Cox Gets Aggressive With Traffic Shaping

from the taunting-the-fcc dept

In a move that's basically baiting the FCC and Congress to see if they will act, Cox has announced that it's going to experiment with rather aggressive traffic shaping, granting priority to bits that it feels have a great priority. Why Cox gets to describe what gets a priority and what doesn't seems pretty questionable. Cox is also the company that implemented a three strikes policy on file sharing without telling anyone.

To be honest, this seems like a really tone deaf move by Cox -- and I'd imagine that plenty of telcos and cable companies are pissed off about Cox calling extra attention to the topic right now. There's been plenty of talk of new net neutrality regulations in Congress, and with Cox putting the issue so squarely on the table, it's as if they're begging for such regulations (or at least to be slapped down by the FCC). You would think they would at least wait until it wasn't an issue getting so much attention before drawing extra scrutiny and daring regulators to act.

Filed Under: net neutrality, regulation, traffic shaping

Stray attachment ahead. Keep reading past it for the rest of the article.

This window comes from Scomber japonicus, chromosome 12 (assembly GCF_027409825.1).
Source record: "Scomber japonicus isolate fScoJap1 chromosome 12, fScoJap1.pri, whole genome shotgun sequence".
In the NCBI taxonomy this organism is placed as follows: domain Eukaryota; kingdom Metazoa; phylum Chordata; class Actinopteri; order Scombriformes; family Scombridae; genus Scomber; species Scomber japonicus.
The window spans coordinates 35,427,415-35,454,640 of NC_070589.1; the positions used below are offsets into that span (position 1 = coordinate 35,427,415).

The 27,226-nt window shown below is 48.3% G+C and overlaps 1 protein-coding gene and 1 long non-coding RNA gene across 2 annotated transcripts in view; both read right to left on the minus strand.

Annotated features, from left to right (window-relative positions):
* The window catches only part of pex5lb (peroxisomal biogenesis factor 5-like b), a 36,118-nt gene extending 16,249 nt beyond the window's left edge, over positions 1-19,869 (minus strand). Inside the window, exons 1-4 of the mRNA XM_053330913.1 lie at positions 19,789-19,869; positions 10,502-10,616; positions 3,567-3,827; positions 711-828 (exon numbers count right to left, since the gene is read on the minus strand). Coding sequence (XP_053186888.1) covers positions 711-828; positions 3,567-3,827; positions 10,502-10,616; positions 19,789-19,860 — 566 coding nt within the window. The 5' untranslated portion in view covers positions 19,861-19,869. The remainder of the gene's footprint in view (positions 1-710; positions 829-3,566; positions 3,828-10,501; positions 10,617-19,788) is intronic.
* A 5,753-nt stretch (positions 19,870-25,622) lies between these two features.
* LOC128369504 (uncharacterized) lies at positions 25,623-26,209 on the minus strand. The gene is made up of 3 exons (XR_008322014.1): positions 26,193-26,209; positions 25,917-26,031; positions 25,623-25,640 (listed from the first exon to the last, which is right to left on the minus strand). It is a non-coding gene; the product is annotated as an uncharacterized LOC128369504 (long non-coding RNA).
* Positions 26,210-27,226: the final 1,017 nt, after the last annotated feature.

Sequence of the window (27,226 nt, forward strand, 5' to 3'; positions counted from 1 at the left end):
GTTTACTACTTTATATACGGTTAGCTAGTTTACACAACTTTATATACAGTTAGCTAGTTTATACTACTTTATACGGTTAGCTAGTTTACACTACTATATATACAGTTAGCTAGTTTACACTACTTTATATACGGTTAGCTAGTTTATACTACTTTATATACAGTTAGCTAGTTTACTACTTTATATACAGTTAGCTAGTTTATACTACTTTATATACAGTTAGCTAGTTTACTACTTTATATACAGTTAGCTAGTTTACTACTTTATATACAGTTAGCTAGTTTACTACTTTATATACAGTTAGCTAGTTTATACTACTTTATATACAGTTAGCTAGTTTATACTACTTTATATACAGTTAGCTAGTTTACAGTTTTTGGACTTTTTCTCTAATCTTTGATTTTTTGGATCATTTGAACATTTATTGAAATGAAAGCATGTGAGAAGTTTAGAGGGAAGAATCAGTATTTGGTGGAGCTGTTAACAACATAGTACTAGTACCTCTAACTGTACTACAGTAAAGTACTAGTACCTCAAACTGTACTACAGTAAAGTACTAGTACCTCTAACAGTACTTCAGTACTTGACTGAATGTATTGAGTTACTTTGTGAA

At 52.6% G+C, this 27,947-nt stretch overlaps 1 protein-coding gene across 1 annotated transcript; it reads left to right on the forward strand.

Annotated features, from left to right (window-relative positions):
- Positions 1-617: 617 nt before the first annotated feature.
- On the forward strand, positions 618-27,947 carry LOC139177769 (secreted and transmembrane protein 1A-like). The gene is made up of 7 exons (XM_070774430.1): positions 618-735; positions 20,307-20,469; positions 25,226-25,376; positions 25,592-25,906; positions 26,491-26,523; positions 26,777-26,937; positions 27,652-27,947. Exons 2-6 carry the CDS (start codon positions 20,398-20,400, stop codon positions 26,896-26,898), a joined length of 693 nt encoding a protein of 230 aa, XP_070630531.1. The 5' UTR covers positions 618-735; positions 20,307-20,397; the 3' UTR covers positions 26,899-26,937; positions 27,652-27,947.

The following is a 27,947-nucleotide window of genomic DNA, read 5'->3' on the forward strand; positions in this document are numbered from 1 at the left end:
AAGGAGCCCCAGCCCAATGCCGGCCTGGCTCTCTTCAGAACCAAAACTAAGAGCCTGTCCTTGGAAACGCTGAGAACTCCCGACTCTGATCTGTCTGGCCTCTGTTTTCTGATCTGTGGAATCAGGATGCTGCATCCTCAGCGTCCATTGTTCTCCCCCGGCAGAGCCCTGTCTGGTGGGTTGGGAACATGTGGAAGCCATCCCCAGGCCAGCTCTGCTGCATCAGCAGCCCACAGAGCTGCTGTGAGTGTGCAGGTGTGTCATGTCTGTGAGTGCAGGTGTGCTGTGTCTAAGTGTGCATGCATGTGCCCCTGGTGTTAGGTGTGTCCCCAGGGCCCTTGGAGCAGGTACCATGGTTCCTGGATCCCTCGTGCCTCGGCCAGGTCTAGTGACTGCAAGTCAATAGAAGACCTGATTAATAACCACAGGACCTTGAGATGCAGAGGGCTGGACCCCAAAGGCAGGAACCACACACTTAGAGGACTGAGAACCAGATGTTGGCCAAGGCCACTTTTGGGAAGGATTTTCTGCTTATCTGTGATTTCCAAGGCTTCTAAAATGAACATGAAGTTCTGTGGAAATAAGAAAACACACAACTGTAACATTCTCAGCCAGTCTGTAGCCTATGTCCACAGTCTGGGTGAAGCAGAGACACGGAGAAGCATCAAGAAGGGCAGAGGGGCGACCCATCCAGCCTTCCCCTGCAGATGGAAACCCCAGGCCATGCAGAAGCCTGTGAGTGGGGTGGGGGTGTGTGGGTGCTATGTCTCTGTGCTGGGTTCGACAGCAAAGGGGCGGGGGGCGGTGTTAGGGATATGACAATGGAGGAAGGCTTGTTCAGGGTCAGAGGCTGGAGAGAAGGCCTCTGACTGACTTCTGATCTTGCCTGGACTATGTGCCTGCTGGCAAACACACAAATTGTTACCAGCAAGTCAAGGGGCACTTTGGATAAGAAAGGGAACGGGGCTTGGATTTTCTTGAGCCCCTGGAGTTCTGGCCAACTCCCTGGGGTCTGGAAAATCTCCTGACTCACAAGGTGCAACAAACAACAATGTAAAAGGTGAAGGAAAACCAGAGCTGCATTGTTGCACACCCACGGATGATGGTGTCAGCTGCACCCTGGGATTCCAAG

Companies: cox, fcc


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  1. identicon
    Anonymous Coward, 28 Jan 2009 @ 12:53pm

    Re: 'file downloads'

    I'd prefer that our ISPs provide more bandwidth at lower prices. Average US download speed has dropped to 19th place in the world, at 2.3 mbps, while Japan is in 1st place at 63 mbps. For lowest average price per mbps per month, the US is in 18th place at $2.83 PPP, while Japan again is 1st at $0.13 PPP. For lowest average monthly bill, the US is 22nd at $53.06, while Finland is 1st at $31.18 PPP.

    I hope the Obama administration can do something to improve this situation, as our IPSs have failed to do much beyond trying to squeeze more money from their inadequate, old services.

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